Frugal Gardening: Smart and Safe Re-Purposing

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Today’s post is one that I’ve had on my mind for awhile now, but one of those topics that may cause a bit of upset. If you’re reading this site, chances are you care about saving money. I do, too! When it comes to gardening, there are many ways one can recycle, re-purpose, and up-cycle.

However, I’m seeing more ideas shared on Facebook, Pinterest, and social media forums about ways to reuse items in the garden that make me…concerned…and sometimes, just puzzled.

So before I get very far into this Frugal Gardening series, I wanted to share some of what I’m seeing with you and ideas for how you can safely re-purpose items in your garden.

When Re-Purposing Might Be Harmful

I love that more people than ever are getting passionate and creative about growing their own food, particularly in urban and small spaces. But I’d like to raise a bit of a red flag of caution about some materials you probably don’t want growing right next to your edibles!

  • Old tires. I don’t want to say ALL tires are bad, but I do want to caution you here. Tires as they decompose may release toxins into your soil, which is something you obviously do not want. I also question what kind of heavy pollution tires have been exposed to. While you have to make your own decision on this one, I would personally not use old tires in my garden. 
  • Old furniture/lumber. I would advise to not use pressure-treated lumber in your garden. I have seen some cute pictures of people re-purposing dressers as edible planters, but I would be concerned in some cases as to how that wood was treated, varnished, stained, painted, etc. And of course, anything that may have lead paint would be a definite no-no. If you wish to use them, consider using materials like this for growing non-edible plants.
  • Some plastics. Growing food in buckets has become quite popular, and I personally think it’s an excellent frugal option for the urban gardener! Plants such as lettuce, radishes, beans, and even larger plants like squashes and tomatoes can grow quite happily in buckets. I would personally opt for food-grade buckets or plastics made specifically for growing edibles. Some plastics (including buckets) are made using lots of heavy chemicals – again, something you may want to consider particularly if you’re trying to grow organic produce! So how do you know if it’s safe? The Micro Gardener (who has done quite a bit of research on this topic) recommends you steer clear of plastics 3, 6, and 7. Take a quick look on that bucket or container. (Incidentally, I just popped out in the garage and discovered my Home Depot buckets are #2 plastic. I’d feel OK using those.)

Pictured above: my pal Erica growing tomatoes in food-grade buckets she got for FREE from a local restaurant.

  • Other dubious materials. Take some time to research about unusual materials you’d like to use as a container for your edibles. For instance, before growing herbs in an old barbecue, I’d want to know: are there harmful particles involved I should be concerned about? Do I have any other, better options for a fun, funky herb planter?

I should probably mention that there are different schools of thought on the above materials and that some gardeners will argue any “leakage” of toxins is minimal or wouldn’t get into your edibles. Some people may think I’m being overly cautious here, but I’d prefer to err on the side of caution when it comes to growing food for my family.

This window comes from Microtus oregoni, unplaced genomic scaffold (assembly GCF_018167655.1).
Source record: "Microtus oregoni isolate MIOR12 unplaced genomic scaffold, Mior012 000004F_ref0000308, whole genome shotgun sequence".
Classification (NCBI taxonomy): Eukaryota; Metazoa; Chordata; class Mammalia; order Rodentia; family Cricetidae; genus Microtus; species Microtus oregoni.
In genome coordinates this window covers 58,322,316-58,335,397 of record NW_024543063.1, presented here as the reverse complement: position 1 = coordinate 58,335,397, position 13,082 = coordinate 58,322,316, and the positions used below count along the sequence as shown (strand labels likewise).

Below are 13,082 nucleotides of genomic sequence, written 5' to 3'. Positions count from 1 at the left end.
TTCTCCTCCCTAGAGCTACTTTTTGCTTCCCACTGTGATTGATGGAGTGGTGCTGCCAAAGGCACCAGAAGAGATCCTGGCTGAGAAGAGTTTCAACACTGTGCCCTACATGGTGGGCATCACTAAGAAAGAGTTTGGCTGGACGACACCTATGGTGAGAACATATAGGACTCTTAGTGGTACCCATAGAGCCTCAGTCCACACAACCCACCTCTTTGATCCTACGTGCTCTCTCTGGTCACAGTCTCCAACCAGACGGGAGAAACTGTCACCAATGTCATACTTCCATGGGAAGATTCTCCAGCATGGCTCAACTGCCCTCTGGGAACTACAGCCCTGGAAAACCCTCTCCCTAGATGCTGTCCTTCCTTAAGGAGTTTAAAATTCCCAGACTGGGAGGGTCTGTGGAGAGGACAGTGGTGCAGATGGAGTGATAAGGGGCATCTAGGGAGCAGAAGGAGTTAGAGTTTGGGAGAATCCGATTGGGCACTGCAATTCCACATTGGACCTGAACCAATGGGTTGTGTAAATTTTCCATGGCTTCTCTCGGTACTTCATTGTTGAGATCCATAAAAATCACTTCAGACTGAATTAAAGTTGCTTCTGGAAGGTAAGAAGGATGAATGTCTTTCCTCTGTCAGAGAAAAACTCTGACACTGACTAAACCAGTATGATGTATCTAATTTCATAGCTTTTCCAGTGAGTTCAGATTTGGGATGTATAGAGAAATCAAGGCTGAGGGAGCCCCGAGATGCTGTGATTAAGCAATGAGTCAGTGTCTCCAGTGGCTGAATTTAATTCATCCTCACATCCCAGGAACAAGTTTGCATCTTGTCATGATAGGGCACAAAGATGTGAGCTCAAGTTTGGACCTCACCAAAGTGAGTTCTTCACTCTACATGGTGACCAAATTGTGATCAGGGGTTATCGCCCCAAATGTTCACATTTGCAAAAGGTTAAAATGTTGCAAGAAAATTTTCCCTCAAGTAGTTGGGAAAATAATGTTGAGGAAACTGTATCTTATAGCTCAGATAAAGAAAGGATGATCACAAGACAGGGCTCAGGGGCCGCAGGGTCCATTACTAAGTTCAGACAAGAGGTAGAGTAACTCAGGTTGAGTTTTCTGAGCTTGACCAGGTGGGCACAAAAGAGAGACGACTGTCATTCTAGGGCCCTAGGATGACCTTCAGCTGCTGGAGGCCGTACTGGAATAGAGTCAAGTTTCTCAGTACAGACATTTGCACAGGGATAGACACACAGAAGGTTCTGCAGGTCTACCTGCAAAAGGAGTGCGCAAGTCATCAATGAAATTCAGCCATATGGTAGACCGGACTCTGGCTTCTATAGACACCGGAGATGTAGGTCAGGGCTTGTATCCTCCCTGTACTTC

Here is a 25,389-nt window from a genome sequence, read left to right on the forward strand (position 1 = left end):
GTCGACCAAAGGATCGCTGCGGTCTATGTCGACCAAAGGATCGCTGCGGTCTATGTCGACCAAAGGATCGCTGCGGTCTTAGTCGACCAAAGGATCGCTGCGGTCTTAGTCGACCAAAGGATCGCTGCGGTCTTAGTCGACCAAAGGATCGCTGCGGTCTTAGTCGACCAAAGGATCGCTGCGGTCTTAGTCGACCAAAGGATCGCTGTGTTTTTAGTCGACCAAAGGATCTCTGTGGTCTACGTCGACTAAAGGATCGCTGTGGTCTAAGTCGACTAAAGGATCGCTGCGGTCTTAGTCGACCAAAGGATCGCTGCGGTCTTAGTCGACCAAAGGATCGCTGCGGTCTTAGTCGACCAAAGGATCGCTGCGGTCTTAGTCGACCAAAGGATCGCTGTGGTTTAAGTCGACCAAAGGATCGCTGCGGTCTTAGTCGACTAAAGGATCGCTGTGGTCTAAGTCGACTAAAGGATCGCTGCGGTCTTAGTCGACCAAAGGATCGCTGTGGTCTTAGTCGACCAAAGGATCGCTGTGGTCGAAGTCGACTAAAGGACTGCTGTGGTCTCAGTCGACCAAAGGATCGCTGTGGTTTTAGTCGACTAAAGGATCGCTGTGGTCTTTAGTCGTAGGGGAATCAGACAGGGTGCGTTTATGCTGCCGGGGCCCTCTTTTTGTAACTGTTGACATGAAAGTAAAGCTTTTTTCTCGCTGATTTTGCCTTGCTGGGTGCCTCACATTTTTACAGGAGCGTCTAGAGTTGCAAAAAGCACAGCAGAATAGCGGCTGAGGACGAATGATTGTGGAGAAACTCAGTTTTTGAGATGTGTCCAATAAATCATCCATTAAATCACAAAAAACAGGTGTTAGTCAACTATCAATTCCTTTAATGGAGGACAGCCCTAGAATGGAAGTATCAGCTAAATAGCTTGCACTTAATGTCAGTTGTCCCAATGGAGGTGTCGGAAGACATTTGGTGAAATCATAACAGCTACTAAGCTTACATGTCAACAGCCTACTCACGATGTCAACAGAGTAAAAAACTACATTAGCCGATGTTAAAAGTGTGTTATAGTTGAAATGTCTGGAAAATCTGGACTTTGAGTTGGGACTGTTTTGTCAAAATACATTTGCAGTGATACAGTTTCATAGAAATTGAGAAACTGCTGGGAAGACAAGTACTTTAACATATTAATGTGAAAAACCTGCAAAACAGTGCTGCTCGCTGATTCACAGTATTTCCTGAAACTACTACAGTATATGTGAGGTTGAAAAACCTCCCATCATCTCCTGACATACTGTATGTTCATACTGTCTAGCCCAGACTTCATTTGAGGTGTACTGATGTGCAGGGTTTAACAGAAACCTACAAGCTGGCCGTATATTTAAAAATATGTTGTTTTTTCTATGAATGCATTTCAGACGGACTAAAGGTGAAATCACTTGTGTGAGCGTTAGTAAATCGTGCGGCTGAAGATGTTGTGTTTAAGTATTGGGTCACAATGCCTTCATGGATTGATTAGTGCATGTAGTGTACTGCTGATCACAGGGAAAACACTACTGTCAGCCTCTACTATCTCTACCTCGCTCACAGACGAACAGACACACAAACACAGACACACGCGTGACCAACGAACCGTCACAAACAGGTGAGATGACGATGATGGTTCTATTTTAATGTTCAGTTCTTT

In the end, you have to do your own research and draw your own conclusions. My goal today is to put the question in your mind – is it worth it to accept those free old tires to grow your potatoes? Or could you find another inexpensive solution (chicken wire or food-grade buckets, perhaps?) you can feel 100% confident about?

When Re-Purposing Might Not Be Worth It

Since we’re talking about re-purposing, I also want to suggest to you that some of the gardening ideas you’re seeing on Pinterest and elsewhere might be more cute or whimsical than practical.

One example that comes readily to mind is growing vegetables in a shoe organizer you could hang up. The other day, I found an image being shared on Facebook like this. On the second row, someone was growing TOMATOES in this thing. Um…do you know how big tomatoes get?

There is no way they are going to grow and produce in a tiny pocket. In my opinion, this is a waste of time, space, and plants. Your plants may grow in a situation like this for awhile, but there is only so big they can grow and so much they can produce.

You don’t have to throw out that shoe organizer though! Check out how I re-purposed one in my greenhouse. It’s perfect for storing small garden tools, twine, plant stakes, plant markers, gloves, and more.

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In my opinion, you’d be better to find another free or inexpensive solution to grow your edibles. I discovered these fantastic containers at my Fred Meyer last week and currently have pumpkins, zinnias, nasturtium and cilantro germinating away in them.

They are made from recycled materials and can be used over and again. The smallest ones were just $0.50 each.

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I truly get that some of these gardening ideas we’re seeing are experiments and perhaps even an art. For starters, just do seedlings. Trying to create a giant vertical garden the first time might be a little difficult.

It’s never a bad idea to start with basic, simple growing techniques first and develop your green thumb! If you are just getting your feet wet with gardening, you want some quick success to encourage you to keep going.

Final Thoughts on Re-Purposing

Truth be told, I am all for re-purposing, but when it comes to growing edibles, there is a measure of wanting to be smart about it, too!

Having a garden is a great way to engage the family and grow healthy food.